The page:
While she ultimately fell one win short of defending the national title she won in 2019, Perez-Somarriba was a force through the tournament’s opening rounds.

Her thrilling, three-hour 6-7 (5-7), 7-5, 6-3 comeback win over UCLA’s Abbey Forbes in the quarterfinals had Hurricanes fans on the edge of their seats and ultimately elicited congratulations from both head football coach Manny Diaz and head women’s basketball coach Katie Meier, among others.

And more than once in Orlando, Perez-Somarriba showed her mettle, a challenge made all the more difficult because she knew every time she stepped on the court she could be playing her last match as a Miami Hurricane.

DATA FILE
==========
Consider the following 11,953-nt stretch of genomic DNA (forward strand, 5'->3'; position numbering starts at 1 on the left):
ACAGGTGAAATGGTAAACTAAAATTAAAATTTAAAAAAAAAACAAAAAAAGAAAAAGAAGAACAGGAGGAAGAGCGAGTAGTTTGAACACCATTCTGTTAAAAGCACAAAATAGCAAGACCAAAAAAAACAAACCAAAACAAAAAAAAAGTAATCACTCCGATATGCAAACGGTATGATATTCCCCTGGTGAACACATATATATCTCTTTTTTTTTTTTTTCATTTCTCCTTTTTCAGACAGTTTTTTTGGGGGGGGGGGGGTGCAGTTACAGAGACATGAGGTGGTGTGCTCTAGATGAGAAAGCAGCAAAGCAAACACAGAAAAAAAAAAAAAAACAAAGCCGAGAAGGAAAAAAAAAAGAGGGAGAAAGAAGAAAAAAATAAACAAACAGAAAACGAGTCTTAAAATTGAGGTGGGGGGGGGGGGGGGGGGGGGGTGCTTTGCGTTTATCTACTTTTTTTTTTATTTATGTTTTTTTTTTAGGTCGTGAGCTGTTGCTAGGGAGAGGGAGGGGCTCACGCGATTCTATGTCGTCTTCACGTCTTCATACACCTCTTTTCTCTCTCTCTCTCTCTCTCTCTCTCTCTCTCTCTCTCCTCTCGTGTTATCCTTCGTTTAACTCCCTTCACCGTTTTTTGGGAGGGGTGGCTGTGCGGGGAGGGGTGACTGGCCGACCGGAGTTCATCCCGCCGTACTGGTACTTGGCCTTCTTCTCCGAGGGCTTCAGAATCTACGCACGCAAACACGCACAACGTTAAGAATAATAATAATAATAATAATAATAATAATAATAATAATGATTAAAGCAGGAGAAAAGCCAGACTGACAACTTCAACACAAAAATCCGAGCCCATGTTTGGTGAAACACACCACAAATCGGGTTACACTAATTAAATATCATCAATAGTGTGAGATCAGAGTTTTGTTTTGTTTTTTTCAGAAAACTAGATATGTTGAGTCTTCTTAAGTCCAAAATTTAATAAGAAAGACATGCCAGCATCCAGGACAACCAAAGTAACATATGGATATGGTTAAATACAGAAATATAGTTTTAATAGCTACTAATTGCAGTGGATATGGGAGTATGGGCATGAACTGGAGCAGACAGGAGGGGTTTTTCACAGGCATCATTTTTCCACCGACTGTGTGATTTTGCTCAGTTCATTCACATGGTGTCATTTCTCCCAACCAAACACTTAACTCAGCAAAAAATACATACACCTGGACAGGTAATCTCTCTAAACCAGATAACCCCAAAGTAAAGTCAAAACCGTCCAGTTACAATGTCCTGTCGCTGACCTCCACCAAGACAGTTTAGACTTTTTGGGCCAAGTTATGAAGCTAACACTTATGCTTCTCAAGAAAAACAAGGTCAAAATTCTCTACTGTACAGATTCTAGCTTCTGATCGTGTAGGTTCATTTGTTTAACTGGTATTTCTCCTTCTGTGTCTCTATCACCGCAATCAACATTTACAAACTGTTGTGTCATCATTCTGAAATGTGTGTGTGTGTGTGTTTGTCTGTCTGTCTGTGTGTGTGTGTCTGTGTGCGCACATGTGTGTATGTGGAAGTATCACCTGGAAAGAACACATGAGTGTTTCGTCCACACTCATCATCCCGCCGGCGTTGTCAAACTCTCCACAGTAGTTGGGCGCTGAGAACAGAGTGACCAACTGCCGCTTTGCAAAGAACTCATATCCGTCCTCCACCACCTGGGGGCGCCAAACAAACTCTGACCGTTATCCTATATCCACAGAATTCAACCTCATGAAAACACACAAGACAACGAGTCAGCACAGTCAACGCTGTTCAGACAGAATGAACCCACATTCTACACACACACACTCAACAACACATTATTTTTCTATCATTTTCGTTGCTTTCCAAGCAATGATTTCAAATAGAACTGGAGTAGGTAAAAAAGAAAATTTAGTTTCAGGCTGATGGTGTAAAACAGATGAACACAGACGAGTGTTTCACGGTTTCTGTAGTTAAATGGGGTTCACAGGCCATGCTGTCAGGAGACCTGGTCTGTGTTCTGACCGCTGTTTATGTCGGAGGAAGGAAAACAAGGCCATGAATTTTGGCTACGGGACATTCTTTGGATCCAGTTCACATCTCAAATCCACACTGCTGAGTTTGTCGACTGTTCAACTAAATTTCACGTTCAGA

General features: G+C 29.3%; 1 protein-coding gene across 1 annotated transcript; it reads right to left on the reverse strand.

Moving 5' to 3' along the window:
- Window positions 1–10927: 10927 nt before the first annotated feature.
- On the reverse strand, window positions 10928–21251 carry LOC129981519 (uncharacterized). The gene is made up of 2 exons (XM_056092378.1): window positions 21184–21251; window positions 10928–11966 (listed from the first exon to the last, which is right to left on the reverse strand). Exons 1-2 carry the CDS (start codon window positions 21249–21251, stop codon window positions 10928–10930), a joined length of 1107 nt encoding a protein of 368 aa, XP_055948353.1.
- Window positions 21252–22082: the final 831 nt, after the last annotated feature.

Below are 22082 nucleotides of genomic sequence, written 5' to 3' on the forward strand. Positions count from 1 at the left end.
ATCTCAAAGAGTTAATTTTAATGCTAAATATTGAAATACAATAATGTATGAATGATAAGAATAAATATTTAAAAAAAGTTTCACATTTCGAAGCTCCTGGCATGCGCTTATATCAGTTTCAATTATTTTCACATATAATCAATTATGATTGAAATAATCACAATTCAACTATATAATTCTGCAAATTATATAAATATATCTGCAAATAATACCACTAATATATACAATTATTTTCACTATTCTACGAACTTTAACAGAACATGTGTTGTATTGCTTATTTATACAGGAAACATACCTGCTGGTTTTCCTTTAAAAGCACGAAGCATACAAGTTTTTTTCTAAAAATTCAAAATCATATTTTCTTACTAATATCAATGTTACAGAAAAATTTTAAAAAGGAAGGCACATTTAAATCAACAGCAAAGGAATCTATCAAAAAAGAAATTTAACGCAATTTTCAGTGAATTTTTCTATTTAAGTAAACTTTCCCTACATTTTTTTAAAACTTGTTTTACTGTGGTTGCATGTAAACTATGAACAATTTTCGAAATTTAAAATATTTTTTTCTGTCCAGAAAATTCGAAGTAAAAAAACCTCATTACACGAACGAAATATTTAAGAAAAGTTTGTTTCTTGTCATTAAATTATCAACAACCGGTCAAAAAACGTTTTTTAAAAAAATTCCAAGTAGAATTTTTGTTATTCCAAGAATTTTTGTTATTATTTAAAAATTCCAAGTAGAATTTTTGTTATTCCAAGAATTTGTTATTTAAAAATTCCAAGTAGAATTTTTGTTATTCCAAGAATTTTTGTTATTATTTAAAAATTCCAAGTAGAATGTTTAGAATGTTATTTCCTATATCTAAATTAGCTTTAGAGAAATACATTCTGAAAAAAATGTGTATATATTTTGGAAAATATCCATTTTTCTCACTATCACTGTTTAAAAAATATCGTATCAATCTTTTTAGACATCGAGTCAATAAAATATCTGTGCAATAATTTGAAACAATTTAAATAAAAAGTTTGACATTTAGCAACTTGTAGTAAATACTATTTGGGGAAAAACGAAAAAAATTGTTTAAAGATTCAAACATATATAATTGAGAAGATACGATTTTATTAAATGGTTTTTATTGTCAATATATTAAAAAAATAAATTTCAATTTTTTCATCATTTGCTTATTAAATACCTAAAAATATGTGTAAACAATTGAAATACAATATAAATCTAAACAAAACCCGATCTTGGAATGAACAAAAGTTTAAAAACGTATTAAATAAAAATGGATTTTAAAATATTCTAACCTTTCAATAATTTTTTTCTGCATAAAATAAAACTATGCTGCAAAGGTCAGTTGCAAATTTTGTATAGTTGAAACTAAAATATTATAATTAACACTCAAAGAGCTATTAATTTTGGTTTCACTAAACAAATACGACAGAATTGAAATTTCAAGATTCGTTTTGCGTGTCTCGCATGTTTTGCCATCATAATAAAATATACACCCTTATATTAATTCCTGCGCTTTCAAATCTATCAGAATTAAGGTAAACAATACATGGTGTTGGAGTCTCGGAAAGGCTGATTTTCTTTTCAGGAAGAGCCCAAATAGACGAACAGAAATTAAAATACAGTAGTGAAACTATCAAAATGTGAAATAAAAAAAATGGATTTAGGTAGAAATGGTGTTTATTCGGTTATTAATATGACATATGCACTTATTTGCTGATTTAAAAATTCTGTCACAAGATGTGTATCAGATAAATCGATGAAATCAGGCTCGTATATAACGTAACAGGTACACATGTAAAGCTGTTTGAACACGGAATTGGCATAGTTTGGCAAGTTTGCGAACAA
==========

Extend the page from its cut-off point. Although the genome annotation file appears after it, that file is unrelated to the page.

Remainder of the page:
Those emotions proved tough to navigate, she conceded.

“I’ve always said that the NCAA Tournament isn’t just about tennis. It’s about being tough, being relentless and understanding you really need to push yourself and challenge yourself on the court,” Perez-Somarriba said. “You have to give your absolute all and it was a little tricky for me because I knew that it was my last college tournament. Going onto the court knowing it could be my last match playing for The U wasn’t easy. I knew I wasn’t going to play my best tennis because of all of the circumstances, but I still embraced it…I think I handled everything pretty well and I was very proud when we finished, even if I didn’t finish how I wanted to finish. I think I did great and I was very proud, honestly.”

Proud, Yaroshuk-Tews said, was an understatement.